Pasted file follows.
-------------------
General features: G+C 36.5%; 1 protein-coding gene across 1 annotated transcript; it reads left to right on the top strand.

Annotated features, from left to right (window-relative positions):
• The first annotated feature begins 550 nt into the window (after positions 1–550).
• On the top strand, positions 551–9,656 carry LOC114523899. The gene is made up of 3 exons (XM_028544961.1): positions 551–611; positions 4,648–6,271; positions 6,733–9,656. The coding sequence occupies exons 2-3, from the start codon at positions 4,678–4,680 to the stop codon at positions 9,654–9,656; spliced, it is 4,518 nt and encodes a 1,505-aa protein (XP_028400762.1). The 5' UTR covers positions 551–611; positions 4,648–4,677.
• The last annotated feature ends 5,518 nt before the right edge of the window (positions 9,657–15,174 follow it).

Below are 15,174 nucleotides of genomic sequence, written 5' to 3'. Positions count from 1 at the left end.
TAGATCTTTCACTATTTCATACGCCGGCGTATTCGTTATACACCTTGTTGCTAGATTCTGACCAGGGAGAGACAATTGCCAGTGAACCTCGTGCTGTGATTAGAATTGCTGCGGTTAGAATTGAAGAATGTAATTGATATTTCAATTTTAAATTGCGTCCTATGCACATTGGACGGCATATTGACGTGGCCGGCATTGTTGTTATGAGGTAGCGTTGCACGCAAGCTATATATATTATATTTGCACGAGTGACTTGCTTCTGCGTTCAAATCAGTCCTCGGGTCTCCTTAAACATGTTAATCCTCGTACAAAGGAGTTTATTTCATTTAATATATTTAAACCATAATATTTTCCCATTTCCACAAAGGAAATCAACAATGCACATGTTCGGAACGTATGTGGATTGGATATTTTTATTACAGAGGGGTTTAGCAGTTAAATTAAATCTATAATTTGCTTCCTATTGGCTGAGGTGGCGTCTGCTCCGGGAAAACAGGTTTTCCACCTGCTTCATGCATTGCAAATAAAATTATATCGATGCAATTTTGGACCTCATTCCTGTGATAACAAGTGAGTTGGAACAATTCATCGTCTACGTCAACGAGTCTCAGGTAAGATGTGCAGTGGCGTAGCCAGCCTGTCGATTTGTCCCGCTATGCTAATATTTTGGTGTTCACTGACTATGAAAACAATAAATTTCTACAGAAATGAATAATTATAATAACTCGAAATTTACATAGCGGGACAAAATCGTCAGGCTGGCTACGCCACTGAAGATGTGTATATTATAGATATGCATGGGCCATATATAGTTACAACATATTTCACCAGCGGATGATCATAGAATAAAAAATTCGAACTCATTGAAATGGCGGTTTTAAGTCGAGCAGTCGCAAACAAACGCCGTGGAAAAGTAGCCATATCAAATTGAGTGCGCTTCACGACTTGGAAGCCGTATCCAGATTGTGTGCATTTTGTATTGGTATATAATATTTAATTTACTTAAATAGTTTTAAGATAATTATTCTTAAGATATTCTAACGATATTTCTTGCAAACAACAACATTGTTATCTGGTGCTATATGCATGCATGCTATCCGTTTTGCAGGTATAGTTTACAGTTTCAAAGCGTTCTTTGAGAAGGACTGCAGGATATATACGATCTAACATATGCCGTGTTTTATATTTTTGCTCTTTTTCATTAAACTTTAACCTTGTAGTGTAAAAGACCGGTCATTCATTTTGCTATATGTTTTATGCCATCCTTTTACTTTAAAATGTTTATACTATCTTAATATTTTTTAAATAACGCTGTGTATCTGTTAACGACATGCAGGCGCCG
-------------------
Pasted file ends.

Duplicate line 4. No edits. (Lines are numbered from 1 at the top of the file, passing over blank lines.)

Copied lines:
• On the top strand, positions 551–9,656 carry LOC114523899. The gene is made up of 3 exons (XM_028544961.1): positions 551–611; positions 4,648–6,271; positions 6,733–9,656. The coding sequence occupies exons 2-3, from the start codon at positions 4,678–4,680 to the stop codon at positions 9,654–9,656; spliced, it is 4,518 nt and encodes a 1,505-aa protein (XP_028400762.1). The 5' UTR covers positions 551–611; positions 4,648–4,677.